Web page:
I just broke down crying.
Minutes earlier, my wife was falling asleep on the couch, our cat sprawled out on the rug licking her paw too much, while the TV weatherman pointed to a graphic filled with cartoon thunderbolts. I checked my phone. A lone message from my editor: You want to write something about Iwata?
Oh no. Oh no oh no.
Two years ago I celebrated the life of Nintendo’s third president, Hiroshi Yamauchi, in a short remembrance that began with a series of jokes. “They say he could stop time by staring at his watch and scowling,” I wrote, the first in a sequence of faux-legends I made up about the man, given his reputation for inducing fear and awe in those who knew and worked with him. Yamauchi was 85 when he died; he had been out of the spotlight for over a decade. In 2002 he turned his company over to Satoru Iwata, the fourth president since 1889 and the first to not share the Yamauchi bloodline. Thirteen years into a tenure that saw him shepherd both Nintendo’s boldest successes and failures, Mr. Iwata has died, from complications stemming from his fight with cancer of the bile duct, and I have nothing funny to say.
Iwata was a programmer whose coding brilliance saved projects from the scrapheap. As a manager and leader, his brilliance remained, anchored by a humble deference to those who came before but also a willingness to strike out deep into unknown territory. He opened a window into Nintendo’s great and mysterious inner workings with a series of developer interviews called Iwata Asks; the public, long asked to simply play Nintendo’s games, could now read conversations between the president of the company and the creators of those games, and the results were not the micro-managed PR stunt you’d expect but a rich, insightful conversation among peers. There was always plenty of laughter. Not today.
I honestly did break down before sitting down to write this. And I don’t know why. I pulled myself together, started typing, then moments later felt that warm blur working its way behind my eyes and my vision clouded over and a few more tears fell. I’m now sniffling away the residual moisture that drained down my nose cavity. And I know I’m not the only one.
In the hours since Nintendo released a brief note acknowledging the untimely death of their president, over five-hundred thousand Iwata-related tweets were sent. Nintendo’s system-based social network, Miiverse, has been inundated with portraits and remembrances of the company’s president, drawn and typed out by those who otherwise would be playing games on their Wii U or 3DS. But what I don’t fully understand is why I, and others, feel a personal connection to this man, and the reciprocal sense of profound loss, when most of us have never even met him.
I wrote the eulogy for my grandmother when she passed away in June 2013. A week prior, my wife and I stood at her hospital bed, returning to her a family heirloom she had loaned to us, the engagement ring from my grandmother’s beloved sister. Lying down, tubes in her nose, my grandma still sensed the opportunity for wit: As my wife held out the ring to her, she said with a flourish, as if accepting the proposal, “I will!” I spoke about that moment in my eulogy, and the thirty-two years of memories I had with her, and I cried.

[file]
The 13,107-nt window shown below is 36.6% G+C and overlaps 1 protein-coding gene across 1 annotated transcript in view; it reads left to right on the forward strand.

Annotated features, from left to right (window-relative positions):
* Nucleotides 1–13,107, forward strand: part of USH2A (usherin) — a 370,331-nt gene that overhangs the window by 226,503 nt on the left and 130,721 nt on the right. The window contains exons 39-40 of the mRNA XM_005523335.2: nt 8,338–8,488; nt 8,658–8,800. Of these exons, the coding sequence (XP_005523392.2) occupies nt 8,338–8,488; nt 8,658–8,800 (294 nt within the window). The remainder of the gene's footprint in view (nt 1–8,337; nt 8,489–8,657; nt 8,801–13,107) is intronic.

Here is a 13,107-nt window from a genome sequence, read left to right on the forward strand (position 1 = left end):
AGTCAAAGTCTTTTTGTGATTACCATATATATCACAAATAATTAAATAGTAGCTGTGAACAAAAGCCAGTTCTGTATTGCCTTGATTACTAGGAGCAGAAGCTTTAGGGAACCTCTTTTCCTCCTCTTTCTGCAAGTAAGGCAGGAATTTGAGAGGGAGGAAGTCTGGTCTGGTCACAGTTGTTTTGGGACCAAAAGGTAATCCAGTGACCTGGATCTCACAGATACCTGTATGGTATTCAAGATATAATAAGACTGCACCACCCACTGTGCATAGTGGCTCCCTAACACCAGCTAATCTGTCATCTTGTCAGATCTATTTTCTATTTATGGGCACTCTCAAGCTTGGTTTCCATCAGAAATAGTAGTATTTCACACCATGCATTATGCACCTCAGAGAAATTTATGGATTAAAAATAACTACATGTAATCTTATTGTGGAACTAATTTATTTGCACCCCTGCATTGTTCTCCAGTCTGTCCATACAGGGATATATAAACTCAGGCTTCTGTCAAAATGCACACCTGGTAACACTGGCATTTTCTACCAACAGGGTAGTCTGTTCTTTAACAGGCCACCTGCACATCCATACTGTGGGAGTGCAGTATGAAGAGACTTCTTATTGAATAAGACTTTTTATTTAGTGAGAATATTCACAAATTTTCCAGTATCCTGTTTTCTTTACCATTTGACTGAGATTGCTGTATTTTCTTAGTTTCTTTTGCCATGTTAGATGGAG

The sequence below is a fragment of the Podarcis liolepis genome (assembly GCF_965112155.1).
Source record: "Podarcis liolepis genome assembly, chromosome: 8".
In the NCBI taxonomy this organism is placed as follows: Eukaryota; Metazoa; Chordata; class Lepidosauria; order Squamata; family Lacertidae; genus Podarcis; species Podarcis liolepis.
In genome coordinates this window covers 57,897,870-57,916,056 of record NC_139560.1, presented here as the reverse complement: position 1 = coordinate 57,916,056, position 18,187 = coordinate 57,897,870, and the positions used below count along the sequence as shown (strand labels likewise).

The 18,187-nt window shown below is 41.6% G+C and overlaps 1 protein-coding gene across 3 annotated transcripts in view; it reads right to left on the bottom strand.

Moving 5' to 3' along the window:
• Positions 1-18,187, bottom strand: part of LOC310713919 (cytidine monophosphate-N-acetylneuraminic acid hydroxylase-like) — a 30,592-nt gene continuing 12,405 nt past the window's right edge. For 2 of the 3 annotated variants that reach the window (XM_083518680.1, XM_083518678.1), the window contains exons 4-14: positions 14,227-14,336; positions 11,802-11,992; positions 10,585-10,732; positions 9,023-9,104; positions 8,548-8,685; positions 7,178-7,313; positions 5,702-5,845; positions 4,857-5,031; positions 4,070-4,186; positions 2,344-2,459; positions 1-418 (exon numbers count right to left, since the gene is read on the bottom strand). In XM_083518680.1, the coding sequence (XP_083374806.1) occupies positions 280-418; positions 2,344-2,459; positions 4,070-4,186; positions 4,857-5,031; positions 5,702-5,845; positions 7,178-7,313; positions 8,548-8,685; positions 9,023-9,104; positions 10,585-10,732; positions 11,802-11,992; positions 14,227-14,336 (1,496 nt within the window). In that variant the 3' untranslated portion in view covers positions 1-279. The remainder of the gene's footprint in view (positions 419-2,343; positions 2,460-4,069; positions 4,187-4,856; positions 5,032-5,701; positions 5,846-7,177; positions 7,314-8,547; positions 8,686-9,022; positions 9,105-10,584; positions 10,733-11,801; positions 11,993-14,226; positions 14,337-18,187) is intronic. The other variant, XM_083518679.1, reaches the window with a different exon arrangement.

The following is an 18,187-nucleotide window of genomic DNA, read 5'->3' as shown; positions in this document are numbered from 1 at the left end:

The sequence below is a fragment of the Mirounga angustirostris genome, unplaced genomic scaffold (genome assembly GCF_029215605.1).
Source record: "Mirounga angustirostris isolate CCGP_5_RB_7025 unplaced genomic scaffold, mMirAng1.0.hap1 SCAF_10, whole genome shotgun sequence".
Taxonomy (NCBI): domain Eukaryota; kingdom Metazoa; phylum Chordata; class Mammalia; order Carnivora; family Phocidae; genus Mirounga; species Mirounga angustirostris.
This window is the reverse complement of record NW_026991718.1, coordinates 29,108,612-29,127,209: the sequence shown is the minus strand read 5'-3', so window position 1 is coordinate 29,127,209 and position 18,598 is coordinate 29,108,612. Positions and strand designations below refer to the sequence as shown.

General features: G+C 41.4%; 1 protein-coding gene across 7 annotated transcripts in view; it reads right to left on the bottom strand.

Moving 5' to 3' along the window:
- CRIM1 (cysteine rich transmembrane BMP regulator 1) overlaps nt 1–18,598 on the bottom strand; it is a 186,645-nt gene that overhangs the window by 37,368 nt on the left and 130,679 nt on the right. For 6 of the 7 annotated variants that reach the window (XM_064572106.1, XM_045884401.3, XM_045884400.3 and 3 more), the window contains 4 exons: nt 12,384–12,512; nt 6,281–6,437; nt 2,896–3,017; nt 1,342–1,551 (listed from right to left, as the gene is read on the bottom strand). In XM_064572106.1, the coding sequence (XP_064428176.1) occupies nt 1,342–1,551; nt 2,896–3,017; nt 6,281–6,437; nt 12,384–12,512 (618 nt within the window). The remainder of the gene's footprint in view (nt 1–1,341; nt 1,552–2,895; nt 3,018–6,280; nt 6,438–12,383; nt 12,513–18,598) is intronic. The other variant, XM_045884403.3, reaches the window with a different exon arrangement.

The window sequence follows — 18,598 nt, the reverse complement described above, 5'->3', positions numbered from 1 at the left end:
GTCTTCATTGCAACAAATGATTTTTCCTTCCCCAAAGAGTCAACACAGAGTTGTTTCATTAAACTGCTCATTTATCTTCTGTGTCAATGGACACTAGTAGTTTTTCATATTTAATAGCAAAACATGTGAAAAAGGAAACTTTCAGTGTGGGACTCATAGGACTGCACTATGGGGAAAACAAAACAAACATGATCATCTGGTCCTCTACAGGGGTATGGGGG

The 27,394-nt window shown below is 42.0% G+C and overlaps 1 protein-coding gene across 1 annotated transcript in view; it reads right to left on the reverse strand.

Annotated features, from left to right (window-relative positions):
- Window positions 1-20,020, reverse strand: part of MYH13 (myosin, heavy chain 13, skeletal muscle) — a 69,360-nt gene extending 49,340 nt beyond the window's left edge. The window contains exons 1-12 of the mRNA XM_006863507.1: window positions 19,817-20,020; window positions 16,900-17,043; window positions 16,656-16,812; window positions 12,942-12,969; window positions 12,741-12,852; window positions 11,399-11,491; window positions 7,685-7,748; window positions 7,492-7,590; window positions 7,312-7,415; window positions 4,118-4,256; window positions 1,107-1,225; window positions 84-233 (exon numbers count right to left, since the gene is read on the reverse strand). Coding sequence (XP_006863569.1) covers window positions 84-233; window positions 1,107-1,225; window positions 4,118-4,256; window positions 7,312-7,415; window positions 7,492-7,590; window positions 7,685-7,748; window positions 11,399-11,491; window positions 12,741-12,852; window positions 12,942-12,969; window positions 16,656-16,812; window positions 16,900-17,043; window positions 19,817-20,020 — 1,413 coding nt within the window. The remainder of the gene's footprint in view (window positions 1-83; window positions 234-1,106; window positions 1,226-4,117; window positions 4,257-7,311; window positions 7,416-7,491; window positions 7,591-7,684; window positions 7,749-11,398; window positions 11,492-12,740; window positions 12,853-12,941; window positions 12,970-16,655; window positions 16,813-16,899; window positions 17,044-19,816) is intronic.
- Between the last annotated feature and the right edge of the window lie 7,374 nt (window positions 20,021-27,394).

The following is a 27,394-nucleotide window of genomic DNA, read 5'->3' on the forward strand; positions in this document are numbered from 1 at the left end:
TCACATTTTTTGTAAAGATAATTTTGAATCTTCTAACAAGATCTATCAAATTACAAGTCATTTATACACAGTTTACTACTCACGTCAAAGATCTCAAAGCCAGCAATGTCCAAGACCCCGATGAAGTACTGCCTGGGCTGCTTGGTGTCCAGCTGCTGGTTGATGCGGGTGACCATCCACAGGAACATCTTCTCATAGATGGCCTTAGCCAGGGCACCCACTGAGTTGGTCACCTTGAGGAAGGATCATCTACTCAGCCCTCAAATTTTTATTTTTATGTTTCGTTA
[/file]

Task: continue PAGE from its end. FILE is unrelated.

But I didn’t know Satoru Iwata. He was the president of a company. I use their products. The distance between him and me is so unfathomably wide. Yet I feel physically sick with grief. And if you do, too, it bears considering why this is.
My hunch is that my previous claim, that “I use [Nintendo’s] products,” is grossly inaccurate. The deceit hides in that verb: “use.” We don’t use videogames. We play them. Iwata, long before he managed and presided over this company, made these games. For those of us who grew up with Nintendo, and who continue to cherish their stubborn commitment to creating experiences that are, above all else, fun and weird and alive, Iwata became a stand-in for the company and their legacy.
We interact with these movable worlds and we feel new, or young, or challenged, or confused, or angry, or elated. When the father-figure of that fun is cut down, we react in kind. I never shook his hand. But it doesn’t matter, because he’s held out his own to us so many times, those two static limbs, a gesture forged in formality but pulled off with a mischievous wink: We were both in on the game.
Last summer, Iwata had surgery to remove a growth in his bile duct. My father is a cancer surgeon. I know cancer is not a good thing to have anywhere; I knew it was especially bad to have it there. When he came back to the public eye, he looked slimmer than usual. This year, he did not attend E3, the largest videogame industry event in the world. He said he could be more productive back home, in Japan. During Nintendo’s video presentation, where they unveiled to the world their newest games, Iwata did in fact show up, but as a puppet created by The Jim Henson Company. How perfect and heart-wrenching, then, that a man who gave his life over to games would perform his last public appearance as a toy.
Muppets creator Jim Henson died months before turning 54. Iwata was 55. Both were geniuses we lost too young. Both left in their wake an industry changed by their daring. More importantly, they left people happier. Maybe that’s why, when I learned he was gone, I felt immeasurably sad. I still do. I still don’t know why. But I already miss you, Satoru Iwata.